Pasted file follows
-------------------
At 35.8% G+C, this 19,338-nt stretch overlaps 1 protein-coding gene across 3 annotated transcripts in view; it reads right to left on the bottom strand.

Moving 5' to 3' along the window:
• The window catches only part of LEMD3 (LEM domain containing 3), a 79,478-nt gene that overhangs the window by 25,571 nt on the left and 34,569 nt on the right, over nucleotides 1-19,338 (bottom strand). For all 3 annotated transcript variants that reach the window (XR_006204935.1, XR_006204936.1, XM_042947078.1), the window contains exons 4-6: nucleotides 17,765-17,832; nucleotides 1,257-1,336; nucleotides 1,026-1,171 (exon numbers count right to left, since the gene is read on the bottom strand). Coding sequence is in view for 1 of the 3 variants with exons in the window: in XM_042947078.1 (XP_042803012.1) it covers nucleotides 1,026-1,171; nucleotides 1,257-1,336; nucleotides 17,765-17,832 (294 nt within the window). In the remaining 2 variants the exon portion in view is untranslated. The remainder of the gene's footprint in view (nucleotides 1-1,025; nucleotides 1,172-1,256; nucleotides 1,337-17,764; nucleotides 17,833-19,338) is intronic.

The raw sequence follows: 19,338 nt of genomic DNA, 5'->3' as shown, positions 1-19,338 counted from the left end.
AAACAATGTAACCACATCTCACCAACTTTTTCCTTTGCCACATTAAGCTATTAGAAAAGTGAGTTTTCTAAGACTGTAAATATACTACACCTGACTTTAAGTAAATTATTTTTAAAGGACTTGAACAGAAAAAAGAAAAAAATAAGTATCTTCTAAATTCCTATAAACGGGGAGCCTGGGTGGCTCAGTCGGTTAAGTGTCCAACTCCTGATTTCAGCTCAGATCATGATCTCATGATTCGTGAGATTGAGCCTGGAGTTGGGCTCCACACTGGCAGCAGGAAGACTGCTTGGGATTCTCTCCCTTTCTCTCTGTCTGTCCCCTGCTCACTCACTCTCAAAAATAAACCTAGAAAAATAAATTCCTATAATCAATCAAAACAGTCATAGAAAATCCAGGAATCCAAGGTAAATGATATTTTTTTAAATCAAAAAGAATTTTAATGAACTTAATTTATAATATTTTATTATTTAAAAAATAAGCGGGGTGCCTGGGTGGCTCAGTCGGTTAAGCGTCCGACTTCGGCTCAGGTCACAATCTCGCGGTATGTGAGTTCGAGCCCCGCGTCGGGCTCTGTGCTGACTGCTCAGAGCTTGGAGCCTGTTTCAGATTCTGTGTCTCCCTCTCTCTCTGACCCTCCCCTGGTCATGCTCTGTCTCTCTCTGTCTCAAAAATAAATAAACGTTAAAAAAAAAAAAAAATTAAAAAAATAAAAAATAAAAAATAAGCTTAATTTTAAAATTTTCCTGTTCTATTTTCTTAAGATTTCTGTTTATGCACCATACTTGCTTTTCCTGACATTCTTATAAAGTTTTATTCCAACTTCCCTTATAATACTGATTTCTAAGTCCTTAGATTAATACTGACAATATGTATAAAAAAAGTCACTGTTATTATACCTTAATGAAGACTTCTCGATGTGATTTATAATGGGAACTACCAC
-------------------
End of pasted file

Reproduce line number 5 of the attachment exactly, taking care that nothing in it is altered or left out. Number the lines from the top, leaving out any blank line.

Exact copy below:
AAACAATGTAACCACATCTCACCAACTTTTTCCTTTGCCACATTAAGCTATTAGAAAAGTGAGTTTTCTAAGACTGTAAATATACTACACCTGACTTTAAGTAAATTATTTTTAAAGGACTTGAACAGAAAAAAGAAAAAAATAAGTATCTTCTAAATTCCTATAAACGGGGAGCCTGGGTGGCTCAGTCGGTTAAGTGTCCAACTCCTGATTTCAGCTCAGATCATGATCTCATGATTCGTGAGATTGAGCCTGGAGTTGGGCTCCACACTGGCAGCAGGAAGACTGCTTGGGATTCTCTCCCTTTCTCTCTGTCTGTCCCCTGCTCACTCACTCTCAAAAATAAACCTAGAAAAATAAATTCCTATAATCAATCAAAACAGTCATAGAAAATCCAGGAATCCAAGGTAAATGATATTTTTTTAAATCAAAAAGAATTTTAATGAACTTAATTTATAATATTTTATTATTTAAAAAATAAGCGGGGTGCCTGGGTGGCTCAGTCGGTTAAGCGTCCGACTTCGGCTCAGGTCACAATCTCGCGGTATGTGAGTTCGAGCCCCGCGTCGGGCTCTGTGCTGACTGCTCAGAGCTTGGAGCCTGTTTCAGATTCTGTGTCTCCCTCTCTCTCTGACCCTCCCCTGGTCATGCTCTGTCTCTCTCTGTCTCAAAAATAAATAAACGTTAAAAAAAAAAAAAAATTAAAAAAATAAAAAATAAAAAATAAGCTTAATTTTAAAATTTTCCTGTTCTATTTTCTTAAGATTTCTGTTTATGCACCATACTTGCTTTTCCTGACATTCTTATAAAGTTTTATTCCAACTTCCCTTATAATACTGATTTCTAAGTCCTTAGATTAATACTGACAATATGTATAAAAAAAGTCACTGTTATTATACCTTAATGAAGACTTCTCGATGTGATTTATAATGGGAACTACCAC